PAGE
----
But that’s almost certainly part of the appeal, to press, of this kind of story, as the articles final paragraph hints…
If this is so, the threat may come from more than just vinyl flooring. Californian research has also found high levels of the chemicals in wall-to-wall carpeting.
Quite – and if one does nothing more than consult Wikipedia, one also finds that…
Phthalates are used in a large variety of products, from enteric coatings of pharmaceutical pills to viscosity control agents, gelling agents, film formers, stabilizers, dispersants, lubricants, binders, emulsifying agents, and suspending agents. End applications include adhesives and glues, agricultural adjuvants, building materials, personal care products, detergents and surfactants, plastic objects, paints, printing inks and coatings, pharmaceuticals, food products and textiles.
Phthalates are also frequently used in soft plastic fishing lures, nail polish, adhesives, caulk, paint pigments, and sex toys made of so-called “jelly rubber.” Phthalates are used in a variety of household applications (shower curtains, adhesives, perfume), modern electronics and medical applications such as catheters. The most widely-used phthalates are the di-2-ethyl hexyl phthalate (DEHP), the diisodecyl phthalate (DIDP) and the diisononyl phthalate (DINP). DEHP is the dominant plasticizer used in PVC, due to its low cost. Benzylbutylphthalate (BBzP) is used in the manufacture of foamed PVC, which is mostly used as a flooring material. Phthalates with small R and R’ groups are used as solvents in perfumes and pesticides.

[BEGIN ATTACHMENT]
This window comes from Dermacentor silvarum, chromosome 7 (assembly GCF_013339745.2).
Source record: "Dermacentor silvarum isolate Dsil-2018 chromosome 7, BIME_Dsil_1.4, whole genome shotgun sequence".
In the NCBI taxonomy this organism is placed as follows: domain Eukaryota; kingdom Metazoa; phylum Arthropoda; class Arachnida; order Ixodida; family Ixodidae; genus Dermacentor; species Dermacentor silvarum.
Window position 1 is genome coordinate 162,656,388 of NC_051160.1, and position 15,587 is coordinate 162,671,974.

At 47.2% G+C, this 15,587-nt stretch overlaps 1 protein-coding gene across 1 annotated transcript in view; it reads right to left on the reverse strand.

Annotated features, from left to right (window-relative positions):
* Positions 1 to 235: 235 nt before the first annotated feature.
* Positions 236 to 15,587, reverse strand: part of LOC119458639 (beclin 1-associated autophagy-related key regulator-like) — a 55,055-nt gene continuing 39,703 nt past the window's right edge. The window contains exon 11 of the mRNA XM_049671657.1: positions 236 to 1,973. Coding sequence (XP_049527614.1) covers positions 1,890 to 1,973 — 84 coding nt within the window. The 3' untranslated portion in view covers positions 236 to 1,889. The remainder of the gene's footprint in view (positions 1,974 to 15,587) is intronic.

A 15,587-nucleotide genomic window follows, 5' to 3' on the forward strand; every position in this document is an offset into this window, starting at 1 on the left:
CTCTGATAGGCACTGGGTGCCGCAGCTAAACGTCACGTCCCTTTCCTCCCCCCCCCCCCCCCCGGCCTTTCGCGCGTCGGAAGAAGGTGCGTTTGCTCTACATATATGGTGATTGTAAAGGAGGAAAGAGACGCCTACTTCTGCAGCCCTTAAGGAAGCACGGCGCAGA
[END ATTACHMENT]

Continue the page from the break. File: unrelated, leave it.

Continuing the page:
Phthalates are pretty much everywhere in any modern work or home setting, all of which makes this story perfect fodder for the jobbing but terminally lazy journalist – its one of those gift stories that just keeps on giving because there’s always going to be another scare story just around the corner… just pick a product off what is an already very long list and run the same basic story over, and over, and over, and over…
Bags I get the ‘Jelly Dildos Cause Autism’ headline.